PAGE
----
Puns Flower in Troll Knoll Garden


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Puns Flower in Troll Knoll Garden Amid the Sierra Foothills

John Morris, resident troll and creator of Troll Knoll in Penn Valley, Calif., explains the inspiration for his 20-acre “garden like no other.” Debbie Arrington, SacBee.com darrington@sacbee.com


The Hills Have Eyes

In the garden of John and Ann Morris, the hills have eyes. So do many trees and bushes. What would you expect in a Troll Knoll?
Hundreds of unblinking eyes dot tree trunks in their Funny Face Forest. Guarded by rust-colored dragons, large glowing eyes stare out from grassy mounds. Along a walkway amid Romanesque “ruins,” bright white eyes transform ordinary shrubs into mammoth geckos or smiling bears.

That’s not counting all the watchful eyes of Greek gods, giant ants and wandering dinosaurs. Some creatures are immediately recognizable. Others take a moment to put the eyes with the face.
Any pair of found round things – headlights, balls, rocks – can become peepers if put in the right place, John Morris notes. They don’t even have to be round. Strategically positioned windows create faces on every building, too.

“Kids see (the faces) right away,” he says with a knowing wink. “Adults take longer to get the idea.”

That sense of whimsy powers Troll Knoll, a 20-acre Penn Valley retreat created by the couple for their own enjoyment. They occasionally open their private wonderland to visitors, too.

“By my count, we’ve had 60,000 guests see the garden,” Morris says with his soft Mississippi drawl. “Lots of them come back again and again. You can’t see the whole place in one day. I have a lot of fun taking people through.”

Now, their magical garden is the subject of a new book, “Troll Knoll: A Garden Like No Other,”, with scores of photos by Morris and text by former Bee garden writer Dick Tracy.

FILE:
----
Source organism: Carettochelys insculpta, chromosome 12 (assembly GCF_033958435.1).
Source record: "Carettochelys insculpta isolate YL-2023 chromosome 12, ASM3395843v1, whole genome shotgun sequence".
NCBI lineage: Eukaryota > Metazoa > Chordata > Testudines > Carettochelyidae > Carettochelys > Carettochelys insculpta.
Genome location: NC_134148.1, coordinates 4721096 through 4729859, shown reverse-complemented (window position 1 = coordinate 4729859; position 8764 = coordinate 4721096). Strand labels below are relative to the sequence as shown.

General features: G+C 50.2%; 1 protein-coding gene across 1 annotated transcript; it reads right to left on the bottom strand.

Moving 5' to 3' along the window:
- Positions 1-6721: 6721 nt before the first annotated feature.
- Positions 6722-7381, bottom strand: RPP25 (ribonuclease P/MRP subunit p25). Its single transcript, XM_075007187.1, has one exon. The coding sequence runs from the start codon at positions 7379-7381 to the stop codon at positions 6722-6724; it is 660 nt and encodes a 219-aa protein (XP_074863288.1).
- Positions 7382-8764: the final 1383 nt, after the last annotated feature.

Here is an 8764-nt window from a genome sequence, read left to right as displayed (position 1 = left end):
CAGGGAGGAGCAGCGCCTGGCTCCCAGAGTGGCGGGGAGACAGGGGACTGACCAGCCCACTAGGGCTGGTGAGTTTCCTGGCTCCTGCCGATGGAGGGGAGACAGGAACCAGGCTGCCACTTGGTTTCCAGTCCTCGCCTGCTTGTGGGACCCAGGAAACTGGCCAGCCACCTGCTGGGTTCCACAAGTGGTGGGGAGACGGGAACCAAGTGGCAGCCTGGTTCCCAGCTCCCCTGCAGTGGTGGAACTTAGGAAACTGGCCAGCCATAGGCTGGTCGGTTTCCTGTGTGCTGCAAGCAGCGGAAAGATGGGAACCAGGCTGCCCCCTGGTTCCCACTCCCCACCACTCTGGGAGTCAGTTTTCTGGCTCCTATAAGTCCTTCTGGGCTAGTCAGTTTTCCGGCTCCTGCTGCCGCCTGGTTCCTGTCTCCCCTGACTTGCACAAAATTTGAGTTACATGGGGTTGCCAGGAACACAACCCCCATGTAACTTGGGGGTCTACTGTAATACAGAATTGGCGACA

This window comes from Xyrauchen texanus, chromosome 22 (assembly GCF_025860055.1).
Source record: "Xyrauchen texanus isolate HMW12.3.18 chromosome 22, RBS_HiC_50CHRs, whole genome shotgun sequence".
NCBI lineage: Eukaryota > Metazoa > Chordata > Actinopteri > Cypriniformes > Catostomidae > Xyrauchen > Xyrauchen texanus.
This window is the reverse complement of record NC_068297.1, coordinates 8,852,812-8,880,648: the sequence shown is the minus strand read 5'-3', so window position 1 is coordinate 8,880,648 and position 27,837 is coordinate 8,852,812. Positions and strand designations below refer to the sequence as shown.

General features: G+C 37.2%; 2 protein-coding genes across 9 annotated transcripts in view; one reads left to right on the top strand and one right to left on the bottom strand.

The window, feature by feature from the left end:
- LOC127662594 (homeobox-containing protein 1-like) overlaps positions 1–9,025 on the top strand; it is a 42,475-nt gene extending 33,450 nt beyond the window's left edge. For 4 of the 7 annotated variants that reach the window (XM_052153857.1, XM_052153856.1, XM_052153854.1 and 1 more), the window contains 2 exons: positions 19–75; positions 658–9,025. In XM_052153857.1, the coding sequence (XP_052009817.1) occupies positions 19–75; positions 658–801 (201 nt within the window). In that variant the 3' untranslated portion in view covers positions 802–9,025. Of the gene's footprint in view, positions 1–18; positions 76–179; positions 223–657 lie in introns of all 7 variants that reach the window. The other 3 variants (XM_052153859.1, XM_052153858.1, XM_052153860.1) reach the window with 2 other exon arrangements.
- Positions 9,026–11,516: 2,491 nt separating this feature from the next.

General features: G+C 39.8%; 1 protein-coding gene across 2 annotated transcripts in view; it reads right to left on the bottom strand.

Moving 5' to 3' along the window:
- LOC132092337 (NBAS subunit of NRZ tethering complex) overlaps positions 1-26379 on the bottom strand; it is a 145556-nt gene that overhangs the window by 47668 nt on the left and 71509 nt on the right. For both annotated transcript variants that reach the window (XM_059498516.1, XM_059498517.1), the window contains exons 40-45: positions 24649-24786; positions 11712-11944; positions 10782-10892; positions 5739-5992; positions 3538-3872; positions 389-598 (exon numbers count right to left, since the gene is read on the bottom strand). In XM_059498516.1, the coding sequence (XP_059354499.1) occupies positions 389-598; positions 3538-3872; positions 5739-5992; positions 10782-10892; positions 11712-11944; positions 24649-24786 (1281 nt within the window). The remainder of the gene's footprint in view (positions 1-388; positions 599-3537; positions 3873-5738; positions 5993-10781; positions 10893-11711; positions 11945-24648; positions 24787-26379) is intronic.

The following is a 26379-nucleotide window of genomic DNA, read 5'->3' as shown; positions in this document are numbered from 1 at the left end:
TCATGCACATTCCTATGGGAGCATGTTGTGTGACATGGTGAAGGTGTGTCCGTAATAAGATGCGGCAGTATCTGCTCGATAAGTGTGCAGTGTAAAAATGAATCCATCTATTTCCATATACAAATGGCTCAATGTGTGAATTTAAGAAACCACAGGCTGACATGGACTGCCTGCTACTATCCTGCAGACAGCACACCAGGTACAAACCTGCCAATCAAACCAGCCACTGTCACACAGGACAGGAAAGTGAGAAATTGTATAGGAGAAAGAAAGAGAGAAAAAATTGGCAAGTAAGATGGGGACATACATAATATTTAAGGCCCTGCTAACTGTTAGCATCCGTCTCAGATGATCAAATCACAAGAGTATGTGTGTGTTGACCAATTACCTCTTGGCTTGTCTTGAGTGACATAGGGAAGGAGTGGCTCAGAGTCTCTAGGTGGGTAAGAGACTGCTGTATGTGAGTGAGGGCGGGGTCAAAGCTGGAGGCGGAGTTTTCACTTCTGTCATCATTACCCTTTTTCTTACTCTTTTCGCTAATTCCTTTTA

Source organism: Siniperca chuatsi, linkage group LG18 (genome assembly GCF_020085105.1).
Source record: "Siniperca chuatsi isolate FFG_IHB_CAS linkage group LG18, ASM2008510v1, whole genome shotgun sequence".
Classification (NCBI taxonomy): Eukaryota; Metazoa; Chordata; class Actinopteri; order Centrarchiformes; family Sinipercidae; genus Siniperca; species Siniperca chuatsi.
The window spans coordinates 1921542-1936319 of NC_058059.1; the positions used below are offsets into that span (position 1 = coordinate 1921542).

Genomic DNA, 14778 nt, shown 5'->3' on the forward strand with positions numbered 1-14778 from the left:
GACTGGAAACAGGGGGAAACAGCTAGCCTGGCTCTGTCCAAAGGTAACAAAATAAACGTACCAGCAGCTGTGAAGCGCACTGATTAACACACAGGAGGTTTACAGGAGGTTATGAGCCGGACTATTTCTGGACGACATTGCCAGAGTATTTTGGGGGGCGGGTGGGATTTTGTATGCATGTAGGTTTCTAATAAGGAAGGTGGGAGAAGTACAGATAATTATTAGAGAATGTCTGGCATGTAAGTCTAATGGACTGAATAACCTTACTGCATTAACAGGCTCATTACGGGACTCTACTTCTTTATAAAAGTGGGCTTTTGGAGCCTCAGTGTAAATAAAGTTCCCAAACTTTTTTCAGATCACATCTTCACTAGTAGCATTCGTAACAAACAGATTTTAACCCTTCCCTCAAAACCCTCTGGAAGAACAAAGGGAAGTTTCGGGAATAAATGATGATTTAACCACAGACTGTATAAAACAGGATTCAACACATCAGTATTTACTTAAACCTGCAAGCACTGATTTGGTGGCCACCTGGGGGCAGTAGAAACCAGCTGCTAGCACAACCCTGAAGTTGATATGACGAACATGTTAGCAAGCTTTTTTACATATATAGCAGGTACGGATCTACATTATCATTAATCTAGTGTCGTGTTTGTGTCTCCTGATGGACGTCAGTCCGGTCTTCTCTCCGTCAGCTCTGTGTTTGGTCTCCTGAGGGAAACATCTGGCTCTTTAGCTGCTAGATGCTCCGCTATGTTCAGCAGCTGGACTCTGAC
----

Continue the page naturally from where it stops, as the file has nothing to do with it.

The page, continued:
“The garden is an intentional thing,” says Morris, who shot more than 157,000 photos of the garden for his book. “I keep working on it.”

A Garden Like No Other

Tracy says he “was blown away by the garden” when he first saw it in 2004. “I told John, you have to write a book!” Morris preferred to take photos, so Tracy eventually did the writing. They worked together for five years, meeting every Wednesday, until the book was finished. Morris hopes the book inspires other gardeners to have more fun.

“Wouldn’t it be nice if people knew they could do this themselves?” he says. “It all comes down to the details. That’s what brings out the magic.”

Imagination and love fill this Sierra foothill oasis. With his ready sense of humor, Morris serves as the resident troll. Wearing a top hat, he greets guests and waves a wooden staff topped by a carved dog’s head in honor of his beloved boxers Plato and Poppy.

“I grumble,” he explains. “I can live under a bridge. I’m a card-carrying troll.”